Celebrating global truth-tellers: CPJ’s IPFAs

As guests mingled at the Waldorf-Astoria for the CPJ International Press Freedom Awards, the sound of gunfire echoed from a video screen–a stark reminder in an elegant environment of the dangers faced by the world press. Familiar names like NBC’s Andrea Mitchell, famed Watergate reporter Carl Bernstein, and Jim Willse, editor of New Jersey’s Star-Ledger, came together with award winners from Afghanistan and Uganda, among other countries.

Gwen Ifill, CPJ board member and PBS moderator, began the award ceremony by telling the 800 guests that there was much to celebrate this evening. Jeff Zucker, president and CEO of NBC Universal, made clear that there is nothing more powerful than a free press, and that tonight, names would be put forward to celebrate the victories and mourn the losses of the world’s media.

Paul Steiger, CPJ’s board chairman, said we will not forget the world’s imprisoned journalists–an iteration that would become a theme for the evening. Bilal Hussein, an Associated Press Pulitzer Prize-winning photographer, would address the crowd from an undisclosed location about his two years in detention by the U.S. military in Iraq, with no charges ever formally filed against him. Héctor Maseda Gutiérrez, founder of and contributor to Grupo de Trabajo Decoro, currently imprisoned in Cuba, was honored–CNN’s Christiane Amanpour, also a CPJ board member, read a letter he wrote from jail on his behalf.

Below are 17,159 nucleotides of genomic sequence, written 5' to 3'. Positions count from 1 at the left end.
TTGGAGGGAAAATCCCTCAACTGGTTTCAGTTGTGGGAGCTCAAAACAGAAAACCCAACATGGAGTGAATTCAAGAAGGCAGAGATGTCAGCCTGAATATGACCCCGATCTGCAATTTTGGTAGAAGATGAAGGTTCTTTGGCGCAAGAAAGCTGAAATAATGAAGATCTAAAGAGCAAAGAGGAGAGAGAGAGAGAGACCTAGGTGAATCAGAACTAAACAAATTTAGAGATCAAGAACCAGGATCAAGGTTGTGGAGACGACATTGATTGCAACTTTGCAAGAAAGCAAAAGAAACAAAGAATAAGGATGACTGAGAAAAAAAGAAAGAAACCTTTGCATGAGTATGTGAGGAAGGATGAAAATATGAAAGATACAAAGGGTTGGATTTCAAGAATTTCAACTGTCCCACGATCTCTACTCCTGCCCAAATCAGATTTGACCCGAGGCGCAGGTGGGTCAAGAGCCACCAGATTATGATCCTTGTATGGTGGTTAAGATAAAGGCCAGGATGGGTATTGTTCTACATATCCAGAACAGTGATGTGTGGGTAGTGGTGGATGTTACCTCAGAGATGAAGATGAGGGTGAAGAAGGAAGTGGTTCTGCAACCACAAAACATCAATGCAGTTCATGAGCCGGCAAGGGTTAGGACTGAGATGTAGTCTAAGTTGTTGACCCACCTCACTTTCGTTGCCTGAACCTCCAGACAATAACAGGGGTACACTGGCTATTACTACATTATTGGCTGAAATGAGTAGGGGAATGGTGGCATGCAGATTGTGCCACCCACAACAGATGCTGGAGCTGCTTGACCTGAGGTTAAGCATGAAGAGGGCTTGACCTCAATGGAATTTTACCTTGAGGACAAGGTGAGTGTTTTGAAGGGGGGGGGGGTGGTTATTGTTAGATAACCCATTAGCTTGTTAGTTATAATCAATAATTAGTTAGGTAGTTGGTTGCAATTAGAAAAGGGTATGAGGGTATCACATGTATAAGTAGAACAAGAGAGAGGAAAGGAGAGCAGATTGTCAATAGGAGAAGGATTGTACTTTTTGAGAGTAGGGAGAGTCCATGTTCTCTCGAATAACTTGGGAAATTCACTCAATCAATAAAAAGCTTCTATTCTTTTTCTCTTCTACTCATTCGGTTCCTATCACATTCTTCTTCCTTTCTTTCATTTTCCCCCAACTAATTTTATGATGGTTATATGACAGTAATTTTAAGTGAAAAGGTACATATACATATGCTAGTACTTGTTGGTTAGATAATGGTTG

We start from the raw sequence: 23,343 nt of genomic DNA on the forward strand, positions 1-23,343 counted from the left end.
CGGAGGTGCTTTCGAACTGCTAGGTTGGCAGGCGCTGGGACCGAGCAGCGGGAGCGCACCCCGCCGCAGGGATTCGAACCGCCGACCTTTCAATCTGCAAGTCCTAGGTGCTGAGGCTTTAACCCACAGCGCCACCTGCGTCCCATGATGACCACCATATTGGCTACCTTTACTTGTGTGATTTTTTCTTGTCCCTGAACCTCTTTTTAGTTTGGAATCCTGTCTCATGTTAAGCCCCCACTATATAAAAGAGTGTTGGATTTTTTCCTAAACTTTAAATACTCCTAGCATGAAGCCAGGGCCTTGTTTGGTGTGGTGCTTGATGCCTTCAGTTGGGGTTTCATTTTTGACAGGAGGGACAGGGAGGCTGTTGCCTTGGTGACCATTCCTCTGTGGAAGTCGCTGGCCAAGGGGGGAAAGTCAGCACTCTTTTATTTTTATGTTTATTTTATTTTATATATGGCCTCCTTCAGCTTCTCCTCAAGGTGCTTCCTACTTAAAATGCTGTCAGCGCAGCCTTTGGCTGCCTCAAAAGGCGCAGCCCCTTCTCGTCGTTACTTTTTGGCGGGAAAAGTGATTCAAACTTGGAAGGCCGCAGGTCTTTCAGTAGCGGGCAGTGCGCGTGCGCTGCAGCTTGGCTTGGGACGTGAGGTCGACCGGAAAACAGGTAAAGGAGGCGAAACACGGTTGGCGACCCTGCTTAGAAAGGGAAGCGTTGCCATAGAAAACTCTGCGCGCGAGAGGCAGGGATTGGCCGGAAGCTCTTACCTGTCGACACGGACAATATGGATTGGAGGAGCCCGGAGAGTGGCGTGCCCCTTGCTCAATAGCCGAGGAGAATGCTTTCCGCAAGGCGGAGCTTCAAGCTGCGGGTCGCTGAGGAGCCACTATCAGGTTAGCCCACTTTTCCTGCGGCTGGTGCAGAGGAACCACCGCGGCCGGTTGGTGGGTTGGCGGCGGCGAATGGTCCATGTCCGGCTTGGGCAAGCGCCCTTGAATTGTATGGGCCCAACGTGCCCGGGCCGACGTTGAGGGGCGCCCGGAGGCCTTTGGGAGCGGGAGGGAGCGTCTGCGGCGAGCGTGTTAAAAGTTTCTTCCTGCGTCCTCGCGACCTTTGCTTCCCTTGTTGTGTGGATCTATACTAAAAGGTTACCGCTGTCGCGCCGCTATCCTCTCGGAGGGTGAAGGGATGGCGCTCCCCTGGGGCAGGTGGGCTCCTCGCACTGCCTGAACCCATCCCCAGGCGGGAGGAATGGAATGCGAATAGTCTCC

Farida Nekzad, the deputy director of Pajwok Afghan News, an entirely Afghan-staffed news service based in Kabul, spoke of the struggle women have faced in her country since the fall of the Taliban. She ended her award acceptance with the chilling entreaty: “Please don’t forget us.”

In his introduction of Beatrice Mtetwa, the evening’s Burton Benjamin Award winner, the New York Times’ Barry Bearak talked about Mtetwa’s childhood habit of letting the air of her brothers’ bicycle tires, tires on the bikes that took them to school when she was forced to walk. She would later as a media rights lawyer in Zimbabwe stand up to the powerful, he said, and let the air out of their tires as called for. He would know. It was Mtetwa who helped secure his release from a Zimbabwean jail in April.

After the acceptance speeches and dinner, Bearak, who had never attended a CPJ awards ceremony, stood among his colleagues and said, “After this, any reporter would want to walk back out there and do their job.”

The original post has been altered to correct Jeff Zucker’s title.